A mural honoring Black Crusader Malcolm X, and Rochester Activists Franklin Florence and Connie Mitchell proudly adorns the wall of East High School, but someone is missing from that photo.
The mural, titled “Hidden Figures” was a project created in 2022 by writer Erica Bryant, photographer Quajay Donnel and Artist Ephraim Gebre. The three worked with Shaun Nelms—who was East High Superintendent at the time—to memorialize Malcolm X’s final speech in Rochester, NY.
It was February, 1965 and Malcolm X’s had come to Rochester to give what would be his final speech. He spoke at Colgate Rochester Divinity School and at the Corn Hill Methodist Church. Several days later he was killed while speaking at the Audubon Ballroom in Harlem.
The church has since been torn down and the school has moved from its South Goodman Street campus to the Village Gate on Goodman Street.
So, who’s the “Hidden Figure” in the mural?
Her name is Doris Price.
Price was known as a community organizer in the Rochester community in the 1960’s and worked with Mitchell and Florence during Malcolm X’s visit to Rochester in 1965.
She is credited for having run the first Black Bookstore in the City of Rochester called Price Brown Afro American Bookstore.
“She had a mission to educate kids on the history of this country and the fact that a lot of Blacks were being left out of our history,” says her son-in-law Declan Brown.
Brown, an East High School graduate, was co-owner of the store along with his wife Sheila (Doris Price’s daughter). They ran the bookstore from Price’s home at 227 Edinburgh Street from 1965 to 1971.
“She and her husband Ted (Theodore) Price were very notable on Rochester’s West Side,” Brown says. “They were Realtors and had a reputation for taking in families and finding people a place to live when they couldn’t find housing.”
Brown says it was a time in Rochester history when Blacks were not welcomed at many “white” establishments like hotels and some restaurants and couldn’t live in certain neighborhoods.
“She believed in helping people… she helped a lot of Black families get housing,” he said.
Gloria Winston Al-Sarag was a columnist in Minority Reporter from 2008 to 2019. She has advocated to get recognition for Price for many years.
“I was there when the iconic pic of Connie, Doris Price, Minister Florence and Malcolm X was taken,” she wrote in 2018 in one of her weekly columns titled ‘Straight, No Chaser’. “For some reason when the pic is often published, Doris Price seems to fall on the editing floor and is cut off.
Winston Al-Sarag says Price was very instrumental in establishing the Rochester chapter of the Black Panther Party and helping to engage Malcolm X for his visit to Rochester in 1965.
Price left Rochester in 1971 and relocated to California. She never held any political office and was no longer visible on the ‘Rochester scene’. Some speculate that may be one of the reasons she gets overlooked.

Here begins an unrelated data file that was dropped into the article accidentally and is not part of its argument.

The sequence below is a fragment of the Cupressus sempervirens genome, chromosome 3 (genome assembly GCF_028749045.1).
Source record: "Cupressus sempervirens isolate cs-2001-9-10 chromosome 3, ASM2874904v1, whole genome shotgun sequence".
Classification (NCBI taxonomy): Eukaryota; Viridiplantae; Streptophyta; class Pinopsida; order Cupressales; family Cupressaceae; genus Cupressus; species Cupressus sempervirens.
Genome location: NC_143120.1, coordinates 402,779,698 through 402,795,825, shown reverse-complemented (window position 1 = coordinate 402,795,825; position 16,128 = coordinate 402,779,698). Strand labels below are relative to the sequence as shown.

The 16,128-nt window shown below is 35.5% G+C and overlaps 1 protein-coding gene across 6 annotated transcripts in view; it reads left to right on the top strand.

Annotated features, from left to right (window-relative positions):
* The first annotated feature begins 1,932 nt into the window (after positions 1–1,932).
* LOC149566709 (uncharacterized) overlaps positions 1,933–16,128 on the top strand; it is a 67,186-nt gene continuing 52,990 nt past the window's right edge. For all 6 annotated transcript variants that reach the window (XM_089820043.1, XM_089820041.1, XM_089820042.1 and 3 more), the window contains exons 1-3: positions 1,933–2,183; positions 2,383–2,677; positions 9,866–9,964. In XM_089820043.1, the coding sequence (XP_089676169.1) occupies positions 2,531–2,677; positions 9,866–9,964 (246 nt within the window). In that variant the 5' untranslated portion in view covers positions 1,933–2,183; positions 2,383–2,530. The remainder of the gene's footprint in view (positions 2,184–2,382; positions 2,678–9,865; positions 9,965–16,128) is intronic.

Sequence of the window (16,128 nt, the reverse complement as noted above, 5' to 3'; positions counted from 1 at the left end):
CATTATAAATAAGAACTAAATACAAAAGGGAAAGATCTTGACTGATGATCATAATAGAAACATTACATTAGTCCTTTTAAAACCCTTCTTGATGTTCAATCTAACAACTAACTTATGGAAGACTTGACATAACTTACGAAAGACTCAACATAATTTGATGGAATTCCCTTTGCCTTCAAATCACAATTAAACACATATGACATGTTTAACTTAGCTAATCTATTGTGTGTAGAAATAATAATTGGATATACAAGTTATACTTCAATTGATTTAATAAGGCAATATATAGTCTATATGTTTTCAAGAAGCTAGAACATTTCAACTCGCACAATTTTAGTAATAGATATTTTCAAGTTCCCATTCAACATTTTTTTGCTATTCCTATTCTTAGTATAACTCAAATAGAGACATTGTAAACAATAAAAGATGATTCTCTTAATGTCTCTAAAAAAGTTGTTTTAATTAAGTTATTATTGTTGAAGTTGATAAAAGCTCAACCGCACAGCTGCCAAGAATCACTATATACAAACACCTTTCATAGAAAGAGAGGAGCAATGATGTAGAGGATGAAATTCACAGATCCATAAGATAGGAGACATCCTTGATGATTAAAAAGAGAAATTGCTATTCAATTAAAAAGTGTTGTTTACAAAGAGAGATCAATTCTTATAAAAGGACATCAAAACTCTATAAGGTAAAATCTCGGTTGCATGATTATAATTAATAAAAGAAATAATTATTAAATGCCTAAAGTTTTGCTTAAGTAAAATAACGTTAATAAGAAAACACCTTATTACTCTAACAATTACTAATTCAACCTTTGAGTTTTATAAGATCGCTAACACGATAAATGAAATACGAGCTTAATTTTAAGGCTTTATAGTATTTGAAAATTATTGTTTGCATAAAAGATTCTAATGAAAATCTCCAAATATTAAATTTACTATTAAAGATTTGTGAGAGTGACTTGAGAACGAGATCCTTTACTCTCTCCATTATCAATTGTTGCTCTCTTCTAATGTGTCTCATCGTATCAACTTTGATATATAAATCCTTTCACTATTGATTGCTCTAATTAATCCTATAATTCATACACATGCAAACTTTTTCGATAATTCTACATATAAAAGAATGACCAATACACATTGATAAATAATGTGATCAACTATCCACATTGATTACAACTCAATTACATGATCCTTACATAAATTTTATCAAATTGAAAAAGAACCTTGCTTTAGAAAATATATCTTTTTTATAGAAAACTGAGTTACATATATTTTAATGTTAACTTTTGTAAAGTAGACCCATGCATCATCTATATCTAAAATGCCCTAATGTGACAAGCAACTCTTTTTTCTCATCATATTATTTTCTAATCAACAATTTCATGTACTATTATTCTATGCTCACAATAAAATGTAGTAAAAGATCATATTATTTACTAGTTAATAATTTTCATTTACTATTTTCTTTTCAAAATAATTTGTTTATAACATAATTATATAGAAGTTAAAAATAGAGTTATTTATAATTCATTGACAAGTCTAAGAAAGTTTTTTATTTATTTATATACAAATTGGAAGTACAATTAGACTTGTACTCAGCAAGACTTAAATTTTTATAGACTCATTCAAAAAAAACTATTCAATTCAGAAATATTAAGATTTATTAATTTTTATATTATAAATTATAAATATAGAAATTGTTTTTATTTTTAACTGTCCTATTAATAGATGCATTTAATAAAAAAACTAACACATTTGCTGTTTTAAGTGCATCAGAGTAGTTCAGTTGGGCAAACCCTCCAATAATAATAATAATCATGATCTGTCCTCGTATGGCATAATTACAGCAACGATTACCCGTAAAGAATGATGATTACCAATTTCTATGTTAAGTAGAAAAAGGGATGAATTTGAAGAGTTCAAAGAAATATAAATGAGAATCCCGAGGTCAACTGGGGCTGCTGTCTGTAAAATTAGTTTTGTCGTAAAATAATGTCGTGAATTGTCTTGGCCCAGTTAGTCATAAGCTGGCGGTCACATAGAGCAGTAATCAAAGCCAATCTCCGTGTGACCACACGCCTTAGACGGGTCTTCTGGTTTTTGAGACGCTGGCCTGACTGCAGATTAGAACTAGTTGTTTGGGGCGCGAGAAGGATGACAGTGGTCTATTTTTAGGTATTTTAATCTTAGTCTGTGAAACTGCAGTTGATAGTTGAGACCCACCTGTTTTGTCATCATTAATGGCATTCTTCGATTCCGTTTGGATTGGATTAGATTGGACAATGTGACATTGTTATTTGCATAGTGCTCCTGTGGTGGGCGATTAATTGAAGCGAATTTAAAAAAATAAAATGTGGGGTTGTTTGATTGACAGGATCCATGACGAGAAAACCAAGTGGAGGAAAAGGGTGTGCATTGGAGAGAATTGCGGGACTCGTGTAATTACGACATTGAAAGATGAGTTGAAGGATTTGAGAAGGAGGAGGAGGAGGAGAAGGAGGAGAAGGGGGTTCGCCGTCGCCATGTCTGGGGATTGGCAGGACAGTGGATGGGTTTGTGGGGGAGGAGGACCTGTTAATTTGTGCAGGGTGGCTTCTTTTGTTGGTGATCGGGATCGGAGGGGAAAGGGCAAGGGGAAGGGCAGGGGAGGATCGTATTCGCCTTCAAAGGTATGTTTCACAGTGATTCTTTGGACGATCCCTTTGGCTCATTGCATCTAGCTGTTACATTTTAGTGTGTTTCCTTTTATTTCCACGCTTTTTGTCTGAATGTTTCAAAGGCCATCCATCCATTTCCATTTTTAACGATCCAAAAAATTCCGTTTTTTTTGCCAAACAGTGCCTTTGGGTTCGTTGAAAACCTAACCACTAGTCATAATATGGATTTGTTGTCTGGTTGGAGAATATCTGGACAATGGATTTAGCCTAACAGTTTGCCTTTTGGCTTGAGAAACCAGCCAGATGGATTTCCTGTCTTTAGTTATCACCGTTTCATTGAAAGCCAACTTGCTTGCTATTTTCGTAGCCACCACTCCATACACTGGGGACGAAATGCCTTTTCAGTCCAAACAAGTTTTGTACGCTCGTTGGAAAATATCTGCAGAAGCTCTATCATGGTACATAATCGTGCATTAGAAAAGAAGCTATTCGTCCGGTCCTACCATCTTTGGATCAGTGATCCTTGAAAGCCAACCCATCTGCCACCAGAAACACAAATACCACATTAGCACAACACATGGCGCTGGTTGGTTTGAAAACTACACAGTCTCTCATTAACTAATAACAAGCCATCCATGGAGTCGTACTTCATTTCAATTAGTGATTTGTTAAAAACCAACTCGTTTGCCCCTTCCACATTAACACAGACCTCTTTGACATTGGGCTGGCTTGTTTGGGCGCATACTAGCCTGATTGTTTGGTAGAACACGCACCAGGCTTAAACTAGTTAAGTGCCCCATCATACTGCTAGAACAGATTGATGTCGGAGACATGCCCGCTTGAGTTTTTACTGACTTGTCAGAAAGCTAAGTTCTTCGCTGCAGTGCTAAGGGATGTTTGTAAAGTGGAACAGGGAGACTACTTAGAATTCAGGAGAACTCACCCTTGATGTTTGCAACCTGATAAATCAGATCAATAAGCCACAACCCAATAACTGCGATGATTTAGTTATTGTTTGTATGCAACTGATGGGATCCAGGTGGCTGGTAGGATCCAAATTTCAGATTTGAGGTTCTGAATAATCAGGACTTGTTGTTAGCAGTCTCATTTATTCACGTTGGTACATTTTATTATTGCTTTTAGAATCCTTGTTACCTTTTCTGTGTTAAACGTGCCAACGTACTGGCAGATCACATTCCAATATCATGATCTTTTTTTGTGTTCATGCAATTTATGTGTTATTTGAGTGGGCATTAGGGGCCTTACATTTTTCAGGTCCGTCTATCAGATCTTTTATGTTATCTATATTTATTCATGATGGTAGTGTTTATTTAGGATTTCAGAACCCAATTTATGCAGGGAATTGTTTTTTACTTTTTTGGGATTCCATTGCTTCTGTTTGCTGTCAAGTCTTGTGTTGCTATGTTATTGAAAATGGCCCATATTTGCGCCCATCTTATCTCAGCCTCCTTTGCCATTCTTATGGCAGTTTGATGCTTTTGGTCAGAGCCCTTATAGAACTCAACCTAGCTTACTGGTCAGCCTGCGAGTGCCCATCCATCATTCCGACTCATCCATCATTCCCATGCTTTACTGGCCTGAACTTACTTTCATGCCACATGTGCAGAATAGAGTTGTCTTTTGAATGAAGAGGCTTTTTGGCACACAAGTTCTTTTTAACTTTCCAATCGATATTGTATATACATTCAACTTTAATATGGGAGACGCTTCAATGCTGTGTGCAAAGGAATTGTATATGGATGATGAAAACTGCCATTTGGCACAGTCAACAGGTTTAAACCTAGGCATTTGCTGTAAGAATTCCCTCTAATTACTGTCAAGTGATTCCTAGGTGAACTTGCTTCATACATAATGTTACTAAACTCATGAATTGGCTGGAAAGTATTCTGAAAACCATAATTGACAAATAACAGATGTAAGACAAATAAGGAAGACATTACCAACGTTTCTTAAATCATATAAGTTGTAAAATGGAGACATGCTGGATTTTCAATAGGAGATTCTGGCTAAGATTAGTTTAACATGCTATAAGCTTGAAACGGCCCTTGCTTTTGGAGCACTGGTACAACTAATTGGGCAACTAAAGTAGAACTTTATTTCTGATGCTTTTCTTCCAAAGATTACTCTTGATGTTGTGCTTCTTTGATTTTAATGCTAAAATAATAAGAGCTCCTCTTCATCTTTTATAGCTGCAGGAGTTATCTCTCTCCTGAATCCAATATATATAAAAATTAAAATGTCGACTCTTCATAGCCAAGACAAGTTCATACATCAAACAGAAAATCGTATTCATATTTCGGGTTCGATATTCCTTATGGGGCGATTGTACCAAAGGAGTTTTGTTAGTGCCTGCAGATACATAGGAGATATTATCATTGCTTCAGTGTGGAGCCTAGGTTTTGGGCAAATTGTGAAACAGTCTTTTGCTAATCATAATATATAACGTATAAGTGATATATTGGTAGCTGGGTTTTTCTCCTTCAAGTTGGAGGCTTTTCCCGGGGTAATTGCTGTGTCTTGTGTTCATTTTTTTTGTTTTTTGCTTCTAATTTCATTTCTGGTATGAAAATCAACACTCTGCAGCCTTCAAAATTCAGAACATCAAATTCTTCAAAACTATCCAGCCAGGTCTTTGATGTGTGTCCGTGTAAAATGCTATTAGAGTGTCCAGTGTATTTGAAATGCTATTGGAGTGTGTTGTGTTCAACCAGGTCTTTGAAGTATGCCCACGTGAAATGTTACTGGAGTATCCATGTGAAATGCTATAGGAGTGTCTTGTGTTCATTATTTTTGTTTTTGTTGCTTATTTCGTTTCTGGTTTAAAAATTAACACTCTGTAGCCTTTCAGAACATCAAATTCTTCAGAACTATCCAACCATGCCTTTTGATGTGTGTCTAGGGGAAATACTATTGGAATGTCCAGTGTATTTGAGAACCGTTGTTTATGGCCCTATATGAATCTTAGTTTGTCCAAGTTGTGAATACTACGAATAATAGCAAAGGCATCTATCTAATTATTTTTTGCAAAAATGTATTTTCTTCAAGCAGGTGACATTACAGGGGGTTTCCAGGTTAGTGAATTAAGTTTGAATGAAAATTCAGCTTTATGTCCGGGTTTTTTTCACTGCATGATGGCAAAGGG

Erica Bryant, who spearheaded the project says the photo was more coincidental to the undertaking.
“This was a project to honor those three individuals,” she explained. “While I realize the importance of honoring and recognizing Doris, the project wasn’t established for that purpose.”
Bryant says she is hoping to do something at a future date to honor Price and her contributions to the Rochester community.
“I don’t see the justification,” says Al-Sarag. “I don’t know why she gets overlooked. She was active in the community for many years and made some positive contributions.”
Winston Al-Sarag says while she doesn’t blame Bryant and her team for the oversight in the mural, she is bothered by the fact that the cropped photo has been circulated for years.
“At some point someone made the assessment that Doris wasn’t as important as Connie, Malcolm or Minister Florence, and decided to crop her out” she said. “That’s what bothers me the most.”
Nelms, now Vice President for Community Partnerships with the University of Rochester, says when it was brought to his attention that there was a fourth person in the photo, the mural was already almost completed.
“When we embarked on the (mural) project we did not select the image, it was provided to us. I never thought to double check if someone was cropped out. It just wasn’t something we ever imagined,” stated Nelms. “I honestly believe it was an oversight and certainly not intentional.”
Nelms says Bryant and her team did make a public acknowledgement at the unveiling ceremony and mentioned Doris by name, recognizing her contribution to the community and the oversight.
Price died on November 14, 2000, but Brown says he cherishes the lessons he learned from her.
“I loved her dearly,” he said. “I learned a lot about organizing from her… not just in the political sense but knocking on doors and informing people. She was focused on educating herself and other people, which is what led her to open the bookstore.
Brown lives in San Diego, California now and serves on several boards including ABC Youth Foundation, an organization empowering inner-city youth and offering positive alternatives to the prevalent drug and gang violence in their communities.
“She was very proactive and instilled a sense of community and activism in me which has helped lead me to who I am and what I am doing now.”